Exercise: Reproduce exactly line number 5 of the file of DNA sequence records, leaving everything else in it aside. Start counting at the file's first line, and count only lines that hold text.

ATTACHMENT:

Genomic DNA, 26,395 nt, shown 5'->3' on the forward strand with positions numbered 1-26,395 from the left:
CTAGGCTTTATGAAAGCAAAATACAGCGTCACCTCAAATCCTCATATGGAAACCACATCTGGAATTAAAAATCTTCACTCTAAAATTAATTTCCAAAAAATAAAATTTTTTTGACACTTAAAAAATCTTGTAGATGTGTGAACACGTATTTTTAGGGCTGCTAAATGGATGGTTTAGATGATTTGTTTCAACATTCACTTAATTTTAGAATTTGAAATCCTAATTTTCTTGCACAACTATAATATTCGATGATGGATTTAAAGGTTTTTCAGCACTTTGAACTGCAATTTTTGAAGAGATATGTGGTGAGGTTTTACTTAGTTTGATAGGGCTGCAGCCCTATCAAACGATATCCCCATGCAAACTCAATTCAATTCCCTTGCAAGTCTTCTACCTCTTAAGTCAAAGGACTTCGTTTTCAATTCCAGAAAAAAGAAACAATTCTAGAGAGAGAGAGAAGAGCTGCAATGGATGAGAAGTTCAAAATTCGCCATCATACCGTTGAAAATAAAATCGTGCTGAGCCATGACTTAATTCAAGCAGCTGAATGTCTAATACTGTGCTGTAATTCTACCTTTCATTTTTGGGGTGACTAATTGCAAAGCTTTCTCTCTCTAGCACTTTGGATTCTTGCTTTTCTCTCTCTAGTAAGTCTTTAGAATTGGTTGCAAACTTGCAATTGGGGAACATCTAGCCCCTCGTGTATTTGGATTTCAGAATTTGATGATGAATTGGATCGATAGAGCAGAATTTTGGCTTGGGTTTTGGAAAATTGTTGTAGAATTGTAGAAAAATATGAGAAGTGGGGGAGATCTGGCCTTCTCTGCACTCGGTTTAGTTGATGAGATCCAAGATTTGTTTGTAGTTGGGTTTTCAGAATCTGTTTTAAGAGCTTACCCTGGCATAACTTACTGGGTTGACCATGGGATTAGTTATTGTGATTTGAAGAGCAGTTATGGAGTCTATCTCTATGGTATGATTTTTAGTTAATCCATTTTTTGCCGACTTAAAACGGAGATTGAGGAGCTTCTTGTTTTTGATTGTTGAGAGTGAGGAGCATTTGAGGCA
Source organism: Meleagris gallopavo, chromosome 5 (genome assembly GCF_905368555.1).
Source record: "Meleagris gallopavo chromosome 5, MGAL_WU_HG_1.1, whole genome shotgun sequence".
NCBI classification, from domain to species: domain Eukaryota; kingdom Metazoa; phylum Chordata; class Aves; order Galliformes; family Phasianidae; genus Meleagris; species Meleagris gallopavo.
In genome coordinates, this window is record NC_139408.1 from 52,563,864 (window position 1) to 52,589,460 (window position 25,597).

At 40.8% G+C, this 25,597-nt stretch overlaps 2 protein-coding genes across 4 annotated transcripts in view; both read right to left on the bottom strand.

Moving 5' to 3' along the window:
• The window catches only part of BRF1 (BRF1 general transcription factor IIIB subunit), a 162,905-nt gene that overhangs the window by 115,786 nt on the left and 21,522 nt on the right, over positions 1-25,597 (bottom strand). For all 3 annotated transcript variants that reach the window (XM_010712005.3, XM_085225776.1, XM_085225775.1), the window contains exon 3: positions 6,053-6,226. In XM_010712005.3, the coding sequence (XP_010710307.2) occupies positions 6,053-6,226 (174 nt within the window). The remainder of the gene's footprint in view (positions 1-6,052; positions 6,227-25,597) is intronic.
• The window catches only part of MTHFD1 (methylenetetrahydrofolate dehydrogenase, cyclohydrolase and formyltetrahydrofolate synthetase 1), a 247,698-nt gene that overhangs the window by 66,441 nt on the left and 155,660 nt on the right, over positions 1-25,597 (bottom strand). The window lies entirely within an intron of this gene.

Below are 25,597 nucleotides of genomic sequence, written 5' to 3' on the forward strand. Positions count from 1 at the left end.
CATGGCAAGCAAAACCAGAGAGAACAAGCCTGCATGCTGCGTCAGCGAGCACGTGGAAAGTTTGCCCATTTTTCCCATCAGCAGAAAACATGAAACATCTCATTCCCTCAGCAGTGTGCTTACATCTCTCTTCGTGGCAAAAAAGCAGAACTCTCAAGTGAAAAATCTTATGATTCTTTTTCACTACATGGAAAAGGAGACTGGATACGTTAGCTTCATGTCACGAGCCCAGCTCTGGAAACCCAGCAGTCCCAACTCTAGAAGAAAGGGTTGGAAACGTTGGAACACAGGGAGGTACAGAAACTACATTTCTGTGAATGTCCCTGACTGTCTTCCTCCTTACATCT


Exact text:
NCBI classification, from domain to species: domain Eukaryota; kingdom Metazoa; phylum Chordata; class Aves; order Galliformes; family Phasianidae; genus Meleagris; species Meleagris gallopavo.